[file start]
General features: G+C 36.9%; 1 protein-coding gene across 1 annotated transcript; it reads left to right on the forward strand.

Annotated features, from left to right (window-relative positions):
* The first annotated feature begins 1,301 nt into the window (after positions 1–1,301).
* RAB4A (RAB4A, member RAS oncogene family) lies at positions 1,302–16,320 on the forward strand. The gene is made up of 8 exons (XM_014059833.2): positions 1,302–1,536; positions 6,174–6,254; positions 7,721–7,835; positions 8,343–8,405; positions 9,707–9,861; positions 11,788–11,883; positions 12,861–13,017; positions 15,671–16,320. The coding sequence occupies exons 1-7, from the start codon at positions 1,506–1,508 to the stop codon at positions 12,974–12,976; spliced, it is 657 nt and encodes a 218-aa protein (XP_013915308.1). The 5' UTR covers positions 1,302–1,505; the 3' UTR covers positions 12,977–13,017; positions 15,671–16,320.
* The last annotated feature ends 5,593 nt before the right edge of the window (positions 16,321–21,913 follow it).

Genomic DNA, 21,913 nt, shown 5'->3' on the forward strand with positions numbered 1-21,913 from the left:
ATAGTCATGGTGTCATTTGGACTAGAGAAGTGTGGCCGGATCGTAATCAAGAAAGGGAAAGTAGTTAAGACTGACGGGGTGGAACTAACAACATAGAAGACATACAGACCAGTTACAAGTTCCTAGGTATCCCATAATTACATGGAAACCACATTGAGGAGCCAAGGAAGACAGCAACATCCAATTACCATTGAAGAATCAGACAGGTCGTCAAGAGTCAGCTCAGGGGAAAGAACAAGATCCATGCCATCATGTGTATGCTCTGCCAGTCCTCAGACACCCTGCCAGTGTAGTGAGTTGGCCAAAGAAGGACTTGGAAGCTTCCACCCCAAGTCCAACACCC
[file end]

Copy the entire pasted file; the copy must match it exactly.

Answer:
General features: G+C 36.9%; 1 protein-coding gene across 1 annotated transcript; it reads left to right on the forward strand.

Annotated features, from left to right (window-relative positions):
* The first annotated feature begins 1,301 nt into the window (after positions 1–1,301).
* RAB4A (RAB4A, member RAS oncogene family) lies at positions 1,302–16,320 on the forward strand. The gene is made up of 8 exons (XM_014059833.2): positions 1,302–1,536; positions 6,174–6,254; positions 7,721–7,835; positions 8,343–8,405; positions 9,707–9,861; positions 11,788–11,883; positions 12,861–13,017; positions 15,671–16,320. The coding sequence occupies exons 1-7, from the start codon at positions 1,506–1,508 to the stop codon at positions 12,974–12,976; spliced, it is 657 nt and encodes a 218-aa protein (XP_013915308.1). The 5' UTR covers positions 1,302–1,505; the 3' UTR covers positions 12,977–13,017; positions 15,671–16,320.
* The last annotated feature ends 5,593 nt before the right edge of the window (positions 16,321–21,913 follow it).

Genomic DNA, 21,913 nt, shown 5'->3' on the forward strand with positions numbered 1-21,913 from the left:
ATAGTCATGGTGTCATTTGGACTAGAGAAGTGTGGCCGGATCGTAATCAAGAAAGGGAAAGTAGTTAAGACTGACGGGGTGGAACTAACAACATAGAAGACATACAGACCAGTTACAAGTTCCTAGGTATCCCATAATTACATGGAAACCACATTGAGGAGCCAAGGAAGACAGCAACATCCAATTACCATTGAAGAATCAGACAGGTCGTCAAGAGTCAGCTCAGGGGAAAGAACAAGATCCATGCCATCATGTGTATGCTCTGCCAGTCCTCAGACACCCTGCCAGTGTAGTGAGTTGGCCAAAGAAGGACTTGGAAGCTTCCACCCCAAGTCCAACACCC